[Reviewed by stark]
Ekra is another project of the master of touching lullabies, Davide Borghi. However, unlike Albireon and The Blue Project, Ekra is a solo output of the musician who under this sign refers to gullible, childlike feelings, sorrows and longings. The previous album was called “Pills For An Ill Silly Heart”. The one I’m dealing with today, a CDr released by Looney-Tick, is named “A Shelter For Stolen Teddybears”. Very significant titles, giving hope for a dose of simple, but not cheap feeling. In the flood of releases I somehow missed the artist’s debut, released in 2011 by Disques de Lapin, but I can say with a clear conscience that this sad shelter for lost plushies satisfies my emotional needs more than enough.
Lasting a bit more than half an hour, it’s not a long album. Just enough I’d say, because it’s very sad music, though not totally deprived of hope. Sometimes bright, sunny rays try to break through the clouds, maybe not in the notes themselves, but in the aura surrounding the music. Whatever our life is, at least have it. Not everyone is so lucky – the seventh composition is titled “Lullabies To Empty Incubators”.
In his main project, Albireon, Davide penetrates the neofolk genre, making it in his own, original way, far from clichés. The atmosphere of the second Ekra release is not particularily far from Albireon, but the musician uses other means for its creation. These are primarily electronic loops, often aided by other strange sounds; I’ve the impression that the source of some of them may be different kinds of toys. The musician’s voice, processed and passed through weird devices , is far from Albireon as well. All this paints an unreal, dreamy atmosphere, full of mysterious creatures; talking teddybears bravely wandering through the forest where the monsters lurk. Except that eventually everything turns out to be the result of the workings of child’s mind, wanting to separate himself from the horror of the reality of everyday life. Like “Pan’s Labyrinth,” “Bridge to Terabithia”, or the less obvious, but equally great movie, “Paperhouse” from 1988. This impression is intensified by the cover depicting several seemingly random brush strokes, but if you use your imagination you can see a silhouette made of a few strokes (this is how children draw human figures, right?) standing under a big tree and raising its arms towards it.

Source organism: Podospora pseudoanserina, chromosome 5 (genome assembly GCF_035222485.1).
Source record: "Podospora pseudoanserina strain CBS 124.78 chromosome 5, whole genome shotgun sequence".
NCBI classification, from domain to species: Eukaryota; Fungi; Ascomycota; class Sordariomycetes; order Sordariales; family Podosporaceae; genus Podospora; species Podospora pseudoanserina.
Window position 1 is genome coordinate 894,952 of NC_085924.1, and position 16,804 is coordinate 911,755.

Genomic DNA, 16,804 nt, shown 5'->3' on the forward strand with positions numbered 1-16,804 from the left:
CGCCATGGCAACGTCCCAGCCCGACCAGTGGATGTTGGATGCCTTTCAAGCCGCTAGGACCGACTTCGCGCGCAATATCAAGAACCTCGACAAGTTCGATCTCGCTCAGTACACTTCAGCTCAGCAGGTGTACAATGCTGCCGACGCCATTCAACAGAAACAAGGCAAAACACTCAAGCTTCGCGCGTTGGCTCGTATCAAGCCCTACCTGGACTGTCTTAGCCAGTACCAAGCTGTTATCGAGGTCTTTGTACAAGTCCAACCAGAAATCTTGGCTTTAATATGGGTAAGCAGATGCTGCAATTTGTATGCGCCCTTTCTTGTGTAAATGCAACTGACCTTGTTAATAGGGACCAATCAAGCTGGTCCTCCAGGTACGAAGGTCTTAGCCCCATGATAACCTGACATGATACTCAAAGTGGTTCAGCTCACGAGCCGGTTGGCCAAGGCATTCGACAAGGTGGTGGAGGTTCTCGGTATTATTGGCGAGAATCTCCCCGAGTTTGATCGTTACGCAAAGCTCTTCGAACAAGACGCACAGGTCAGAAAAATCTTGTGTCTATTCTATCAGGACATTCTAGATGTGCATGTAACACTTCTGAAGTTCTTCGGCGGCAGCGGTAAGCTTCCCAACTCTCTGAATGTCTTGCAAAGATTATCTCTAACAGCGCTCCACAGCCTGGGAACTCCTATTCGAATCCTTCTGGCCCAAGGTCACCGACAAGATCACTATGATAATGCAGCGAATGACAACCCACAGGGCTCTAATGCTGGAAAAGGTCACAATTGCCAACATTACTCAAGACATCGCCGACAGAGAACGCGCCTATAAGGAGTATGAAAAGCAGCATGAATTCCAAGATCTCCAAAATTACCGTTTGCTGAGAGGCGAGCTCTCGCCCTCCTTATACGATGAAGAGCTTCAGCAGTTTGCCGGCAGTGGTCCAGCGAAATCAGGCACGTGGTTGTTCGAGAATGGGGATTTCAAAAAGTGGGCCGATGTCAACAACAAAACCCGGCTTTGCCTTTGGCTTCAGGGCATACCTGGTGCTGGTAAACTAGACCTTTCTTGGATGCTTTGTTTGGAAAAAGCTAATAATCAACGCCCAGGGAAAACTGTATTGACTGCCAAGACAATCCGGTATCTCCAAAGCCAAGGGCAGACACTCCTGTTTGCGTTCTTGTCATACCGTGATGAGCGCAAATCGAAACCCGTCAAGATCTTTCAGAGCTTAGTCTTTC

Nobody said it was going to be an easy and pleasant journey. While there are some nice sounding electronic passages, Davide isn’t afraid to try a more uncompromising approach by throwing framework impurities in the composition: glitches, dissonances and even gentle noise pieces (“I Breathe The Pale Soothing Ocean Of Nothingness”). And it all is quite impressive, though, just as in Albireon, he moves me the most in the directly heartfelt and tear- squeezing moments. As in the wonderful “As Lost As A Stolen Teddybear”, where accompanied by a poignant melody and the sound of a babbling child, Davide declaims sounding like a combination of David Tibet and Vincent Cavanagh.
Few musicians can arouse such emotion in me with such regularity, making that something is clutching my throat. And yet he seems like a cheerful man. Maybe because this aforementioned serenity is trying to make its presence known somewhere… Or perhaps I’m misrepresenting something? See for yourself.